Just because Anthony is only “four fingers old” doesn’t keep him from helping his family members to keep perspective on their challenges. However, being four has trials of its own, and being a four-year-old who is also an Orthodox Christian affords additional unique tests. But Anthony is ready to meet his challenges! He faces them well with the help of his sidekick Mikey (who happens to be a stuffed dinosaur) and of his patron saint, St. Anthony the Great.
In “Anthony, the Great”, Deacon John Sarantakis offers the tale of a young boy struggling to struggle. The book begins with Anthony reminding everyone that whatever they’re going through is not as big as a dinosaur. Readers of all ages can relate to some part of Anthony’s personality: whether to his love for dinosaurs, his desire for adventure, or his determination to be right. They will be challenged by Anthony’s longing to emulate his patron saint; even when everyone – right down to his favorite stuffed toy – does not do things exactly how he wishes they would be done. Throughout his challenges, Anthony faithfully struggles, as did his patron saint. Each time he does so, love and warmth well up in the heart of the person Anthony has blessed by his struggle. By the end of the book, Anthony discovers something BIGGER than a dinosaur, which is really something to realize!
Misha Pjawka’s watercolor, gouache, and pencil on hot pressed paper illustrations interact with the text in a beautiful dance of playfulness and color, charmingly collaborating to enhance the tale. There’s a degree of transparency to the illustrations that effectively communicates the storyline while also speaking to the state of Anthony’s soul: he clearly longs to do what is right. The book offers its readers an unclouded look at his struggle, both through the text and illustrations. (Side note: both young readers and the young at heart will especially enjoy watching Mikey throughout the book, as he wholeheartedly embraces Anthony’s experiences and adds a touch of humor with his take on them.)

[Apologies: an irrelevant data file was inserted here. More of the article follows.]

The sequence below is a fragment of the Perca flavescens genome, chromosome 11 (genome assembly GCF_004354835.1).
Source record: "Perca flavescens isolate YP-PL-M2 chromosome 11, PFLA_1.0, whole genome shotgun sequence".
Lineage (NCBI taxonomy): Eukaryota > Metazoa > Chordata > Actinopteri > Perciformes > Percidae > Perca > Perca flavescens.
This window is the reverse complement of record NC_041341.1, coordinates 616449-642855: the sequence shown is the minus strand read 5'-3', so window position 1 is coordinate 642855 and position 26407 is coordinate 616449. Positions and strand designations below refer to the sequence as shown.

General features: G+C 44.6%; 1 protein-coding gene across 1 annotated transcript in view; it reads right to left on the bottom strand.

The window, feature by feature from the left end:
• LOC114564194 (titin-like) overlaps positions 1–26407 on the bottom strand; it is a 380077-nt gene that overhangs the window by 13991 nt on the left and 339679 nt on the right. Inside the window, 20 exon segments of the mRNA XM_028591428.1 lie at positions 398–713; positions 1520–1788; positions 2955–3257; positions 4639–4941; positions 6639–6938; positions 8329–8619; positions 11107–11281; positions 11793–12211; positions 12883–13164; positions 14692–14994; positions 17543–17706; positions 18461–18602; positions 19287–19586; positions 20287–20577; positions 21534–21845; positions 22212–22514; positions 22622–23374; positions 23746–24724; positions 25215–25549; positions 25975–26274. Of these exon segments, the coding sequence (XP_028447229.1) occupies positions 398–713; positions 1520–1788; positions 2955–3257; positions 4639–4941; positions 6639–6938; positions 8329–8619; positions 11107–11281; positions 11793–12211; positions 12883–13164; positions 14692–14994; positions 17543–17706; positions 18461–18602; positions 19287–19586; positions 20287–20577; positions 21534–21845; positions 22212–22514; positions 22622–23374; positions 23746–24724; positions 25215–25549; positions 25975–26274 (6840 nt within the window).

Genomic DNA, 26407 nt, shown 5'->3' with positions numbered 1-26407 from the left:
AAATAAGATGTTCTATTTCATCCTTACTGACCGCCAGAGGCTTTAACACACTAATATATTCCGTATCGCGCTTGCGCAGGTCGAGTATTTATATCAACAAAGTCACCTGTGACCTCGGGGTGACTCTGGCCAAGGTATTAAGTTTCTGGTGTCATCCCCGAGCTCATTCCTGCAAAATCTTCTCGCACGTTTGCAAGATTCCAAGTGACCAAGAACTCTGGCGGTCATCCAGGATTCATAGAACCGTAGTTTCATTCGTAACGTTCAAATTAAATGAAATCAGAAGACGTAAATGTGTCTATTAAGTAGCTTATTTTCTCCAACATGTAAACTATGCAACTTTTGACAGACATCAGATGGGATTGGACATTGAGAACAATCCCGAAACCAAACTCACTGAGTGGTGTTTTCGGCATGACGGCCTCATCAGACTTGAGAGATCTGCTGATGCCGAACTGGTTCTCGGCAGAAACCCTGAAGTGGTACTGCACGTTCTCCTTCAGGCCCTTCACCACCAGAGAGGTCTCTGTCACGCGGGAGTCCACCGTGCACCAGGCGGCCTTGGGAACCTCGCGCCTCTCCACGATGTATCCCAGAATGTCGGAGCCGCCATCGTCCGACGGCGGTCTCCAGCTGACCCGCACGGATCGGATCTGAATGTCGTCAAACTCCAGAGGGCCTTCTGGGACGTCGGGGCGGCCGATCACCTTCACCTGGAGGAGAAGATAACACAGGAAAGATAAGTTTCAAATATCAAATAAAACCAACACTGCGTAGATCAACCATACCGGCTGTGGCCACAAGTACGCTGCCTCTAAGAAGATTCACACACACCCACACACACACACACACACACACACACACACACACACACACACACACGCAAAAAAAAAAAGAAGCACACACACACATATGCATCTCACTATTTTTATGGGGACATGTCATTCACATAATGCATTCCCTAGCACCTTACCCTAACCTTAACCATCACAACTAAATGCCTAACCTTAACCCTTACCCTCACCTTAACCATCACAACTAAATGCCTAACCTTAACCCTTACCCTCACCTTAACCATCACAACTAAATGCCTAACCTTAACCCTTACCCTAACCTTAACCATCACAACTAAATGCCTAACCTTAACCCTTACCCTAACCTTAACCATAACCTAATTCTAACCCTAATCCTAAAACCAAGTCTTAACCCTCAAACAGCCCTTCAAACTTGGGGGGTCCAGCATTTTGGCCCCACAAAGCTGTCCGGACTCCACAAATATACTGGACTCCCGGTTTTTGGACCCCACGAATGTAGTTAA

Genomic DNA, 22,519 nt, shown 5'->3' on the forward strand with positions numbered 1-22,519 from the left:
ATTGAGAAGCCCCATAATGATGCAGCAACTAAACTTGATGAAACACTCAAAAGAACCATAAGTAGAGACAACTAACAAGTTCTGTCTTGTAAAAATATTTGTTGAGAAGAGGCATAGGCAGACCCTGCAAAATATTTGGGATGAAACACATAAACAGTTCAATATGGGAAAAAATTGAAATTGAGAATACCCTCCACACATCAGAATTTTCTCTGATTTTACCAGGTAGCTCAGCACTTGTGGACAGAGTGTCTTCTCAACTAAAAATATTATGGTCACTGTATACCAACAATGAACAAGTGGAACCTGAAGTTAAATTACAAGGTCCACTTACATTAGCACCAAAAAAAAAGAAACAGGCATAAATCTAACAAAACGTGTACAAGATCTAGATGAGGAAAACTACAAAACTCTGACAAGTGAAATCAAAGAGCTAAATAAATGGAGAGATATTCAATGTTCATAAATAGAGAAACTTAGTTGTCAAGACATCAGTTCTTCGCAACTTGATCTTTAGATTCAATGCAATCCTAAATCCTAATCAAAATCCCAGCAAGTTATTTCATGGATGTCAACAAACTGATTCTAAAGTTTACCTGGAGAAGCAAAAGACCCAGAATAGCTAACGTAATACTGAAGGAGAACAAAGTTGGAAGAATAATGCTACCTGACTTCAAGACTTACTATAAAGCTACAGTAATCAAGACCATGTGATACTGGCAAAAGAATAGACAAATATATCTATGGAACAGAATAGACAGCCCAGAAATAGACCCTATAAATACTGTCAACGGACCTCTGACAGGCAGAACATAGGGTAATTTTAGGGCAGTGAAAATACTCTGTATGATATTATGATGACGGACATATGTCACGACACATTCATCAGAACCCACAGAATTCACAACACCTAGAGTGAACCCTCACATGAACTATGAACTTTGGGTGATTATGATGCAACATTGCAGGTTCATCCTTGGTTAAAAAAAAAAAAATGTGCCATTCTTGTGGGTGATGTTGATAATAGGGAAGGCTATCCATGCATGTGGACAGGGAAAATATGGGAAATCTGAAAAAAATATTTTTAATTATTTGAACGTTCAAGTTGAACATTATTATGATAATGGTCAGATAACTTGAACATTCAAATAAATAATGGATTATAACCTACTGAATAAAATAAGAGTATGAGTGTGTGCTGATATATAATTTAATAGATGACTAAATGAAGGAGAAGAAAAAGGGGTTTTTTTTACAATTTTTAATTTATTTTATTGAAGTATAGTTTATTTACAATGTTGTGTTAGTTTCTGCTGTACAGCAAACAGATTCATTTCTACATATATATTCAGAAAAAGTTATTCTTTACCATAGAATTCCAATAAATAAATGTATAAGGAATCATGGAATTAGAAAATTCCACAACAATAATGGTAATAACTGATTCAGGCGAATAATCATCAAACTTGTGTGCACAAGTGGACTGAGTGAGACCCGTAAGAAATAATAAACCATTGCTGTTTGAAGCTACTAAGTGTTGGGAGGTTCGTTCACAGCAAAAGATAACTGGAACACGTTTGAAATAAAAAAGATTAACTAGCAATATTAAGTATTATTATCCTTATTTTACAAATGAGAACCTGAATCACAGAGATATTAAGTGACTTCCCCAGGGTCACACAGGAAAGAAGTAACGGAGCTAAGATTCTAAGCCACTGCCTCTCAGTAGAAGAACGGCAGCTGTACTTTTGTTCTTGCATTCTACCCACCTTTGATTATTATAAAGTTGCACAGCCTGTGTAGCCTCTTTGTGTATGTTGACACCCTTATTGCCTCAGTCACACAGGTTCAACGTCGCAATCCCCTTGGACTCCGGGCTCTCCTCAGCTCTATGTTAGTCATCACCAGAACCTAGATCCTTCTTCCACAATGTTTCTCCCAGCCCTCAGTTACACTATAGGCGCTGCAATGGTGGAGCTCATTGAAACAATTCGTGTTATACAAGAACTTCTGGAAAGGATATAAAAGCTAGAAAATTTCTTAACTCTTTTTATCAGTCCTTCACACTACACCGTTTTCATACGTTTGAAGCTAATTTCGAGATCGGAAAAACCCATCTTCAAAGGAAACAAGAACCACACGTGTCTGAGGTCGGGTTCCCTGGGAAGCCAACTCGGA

The book ends with a brief overview of the life of St. Anthony. It tells some of his story, and includes his icon. There’s just enough of his story there to help the reader appreciate Anthony’s desire to emulate his patron saint, and perhaps to whet their appetite to learn more about this holy saint who is sometimes called the “father of monasticism.”
I can’t help wishing that Anthony were a real boy. I know that I would enjoy hanging out with him and Mikey, and learning how to emulate St. Anthony the Great by interacting with them. Although he is a fictional character, at least I can enter into Anthony’s life for a moment and be challenged by his struggle to struggle, every time I read “Anthony, the Great”.
Purchase your own copy of “Anthony, the Great” here: https://store.ancientfaith.com/anthony-the-great/
Here are a few gleanings from the book, as well as some educational suggestions you could incorporate if you choose to teach a lesson that includes the book. The book is aimed towards children aged 2-10, but perhaps (depending on the makeup of the class) older children would benefit from reading it in the context of a lesson:
“No matter what the day may bring, Papa and Mama often take time to remind Anthony what it means to be an Orthodox Christian.” (p. 10, “Anthony, the Great”, by John Sarantakis, Illustrated by Misha Pjawka)
After reading the whole book once, go back to this part. Ask your class what they think Anthony’s parents told him that it means to be an Orthodox Christian? And what does Mr. Sarantakis mean by “No matter what the day may bring?” Ask the class if they pray the prayer that includes this phrase, “Whatsoever tidings I may receive during the day, teach me to accept them calmly, in the firm conviction that all eventualities fulfil Thy holy will…”. If they do, how does it help them during the day when they get good or bad news? If they don’t pray this one, perhaps you could provide a printed copy for them to take with them, so they can learn it and pray it each morning. Find the prayer in its entirety here: http://www.stgeorgeofboston.org/ourfaith/prayers/morningprayer